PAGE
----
Female Monks Revive Buddhist Tradition After 1,000 Years

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Daw Gunasari. Photo: RFA

BANGKOK—Women in the Buddhist monastic tradition known as bhikkuni , or female monks, are gradually reviving the order which has lain dormant for almost a millennium, but their efforts are meeting with scant enthusiasm in Burma, Buddhist practitioners say.

“When I did research on becoming a bhikkuni , I found indications in all of the research that it was possible to recreate bhikkunis , and I was greatly pleased,” Burmese Bhikkuni Daw Gunasari said in an interview at a U.N. award ceremony in Bangkok in honor of International Women’s Day.

In December 2004, Burmese authorities detained another Bhikkuni, Daw Thissawaddy, on her return to the country after she wrote to the top Buddhist authority, the Sangha Nayaka Council, asking for the practice of female monks—known as bhikkuni and accepted in Sri Lankan traditions of Theravada Buddhism—to be reinstated in Burma, citing historical precedent.

Asked about her government’s attitude to the order, Daw Gunasari said: “When they said we were destroying the teachings of Buddha, we don’t have any intention to cause any disharmony in the monastic community. We just look at the rules of conduct and believe that we are right.”

“Actually, all the abbots, if they had really looked, they would see that all other people have become bhikkuni . Only this country are there no bhikkuni . Sri Lanka has them now. Thailand is starting now. And so, only Burma will be the only one without them.”

“It’s really sad if you look at these things. What we are doing now is not to destroy the teachings of Buddha. You can find them if you search history. And so, we don’t want to argue much. We don’t want to say anything. History will show that we are doing the right thing,” she said.

Actually, all the abbots, if they had really looked, they would see that all other people have become bhikkuni. Only this country are there no bhikkuni. Sri Lanka has them now. Thailand is starting now. And so, only Burma will be the only one without them,


“Bhikku” was the name given to followers of the Buddha during his lifetime, without regard to the person’s gender.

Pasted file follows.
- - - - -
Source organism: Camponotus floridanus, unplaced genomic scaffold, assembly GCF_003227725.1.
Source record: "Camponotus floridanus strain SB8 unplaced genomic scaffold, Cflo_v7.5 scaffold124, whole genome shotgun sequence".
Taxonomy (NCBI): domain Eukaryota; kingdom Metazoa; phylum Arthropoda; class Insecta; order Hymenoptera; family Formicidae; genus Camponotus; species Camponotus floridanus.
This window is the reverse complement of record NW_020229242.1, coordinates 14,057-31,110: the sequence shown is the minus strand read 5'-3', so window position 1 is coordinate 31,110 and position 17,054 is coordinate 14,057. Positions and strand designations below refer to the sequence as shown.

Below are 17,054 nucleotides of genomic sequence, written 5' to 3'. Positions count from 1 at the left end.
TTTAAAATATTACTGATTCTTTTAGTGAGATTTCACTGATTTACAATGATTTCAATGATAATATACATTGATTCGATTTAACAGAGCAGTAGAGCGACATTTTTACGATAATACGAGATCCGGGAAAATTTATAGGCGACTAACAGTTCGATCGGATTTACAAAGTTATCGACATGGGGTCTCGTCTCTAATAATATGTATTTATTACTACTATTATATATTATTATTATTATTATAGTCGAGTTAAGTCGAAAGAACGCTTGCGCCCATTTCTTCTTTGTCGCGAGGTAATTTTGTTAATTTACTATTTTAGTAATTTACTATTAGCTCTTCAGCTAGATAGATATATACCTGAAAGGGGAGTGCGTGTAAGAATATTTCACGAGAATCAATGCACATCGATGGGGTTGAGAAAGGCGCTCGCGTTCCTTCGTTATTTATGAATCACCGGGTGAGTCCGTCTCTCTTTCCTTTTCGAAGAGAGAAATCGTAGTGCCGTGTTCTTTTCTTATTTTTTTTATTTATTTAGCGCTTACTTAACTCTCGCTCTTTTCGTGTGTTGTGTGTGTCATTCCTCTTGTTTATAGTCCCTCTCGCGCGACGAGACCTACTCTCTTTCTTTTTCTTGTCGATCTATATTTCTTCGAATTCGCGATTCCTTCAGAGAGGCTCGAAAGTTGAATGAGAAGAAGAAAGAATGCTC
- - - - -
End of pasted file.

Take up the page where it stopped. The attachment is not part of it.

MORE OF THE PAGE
Later traditions evolved into separate monastic traditions for Buddhist monks and nuns, with nuns generally accorded a lower status and barred from leading others in religious activities.

Daw Thissawaddy, 40, had been studying for a Ph.D in religious philosophy in Sri Lanka and been ordained there as a bhikkuni , a fellow nun told RFA’s Burmese service.

She was detained after returning to the Burmese capital, Rangoon, in December 2004 to attend the World Buddhist Summit, attended by Buddhists from all over the world.

A Burmese abbot living and practicing religion in Thailand said the practice of female ordination as monks shouldn’t be allowed.

“It is not due to gender distinction,” he said. ” It’s like this—for one thing, the order of bhikkuni disappeared…Their mentor no longer exists.”

“It’s because the order was destroyed. I’m looking at it according to the rules of conduct. It’s not my opinion. It’s the Buddha’s opinion,” the abbot said.

Dr. Chatsumarn Kabilsingh, Thailand's only ordained Bhikkuni, said the lineage was unbroken, however. “A group of bhikkuni went from Sri Lanka to China and they established another ordination of bhikkuni ,” she said. “The lineage is alive.”

Daw Gunasari said many in Burma were uninterested in the revival of female monks due to lack of awareness of the issue, rather than informed judgment.

“Since these people do not know any historical evidence, if I talk to them, I need to show them the evidence and tell them about it. If we don’t get an opportunity to do so, we can’t do anything.”

“However, we can only explain to those within our reach from here, from this country, from a Western country, as much as we can. We don’t feel anything against them. I just believe that this is happening only because they don’t know about this,” she said.

Original reporting in Burmese by Tin Aung Khine and Khin Maung Nyane. Written for the Web in English by Luisetta Mudie and edited by Sarah Jackson-Han.


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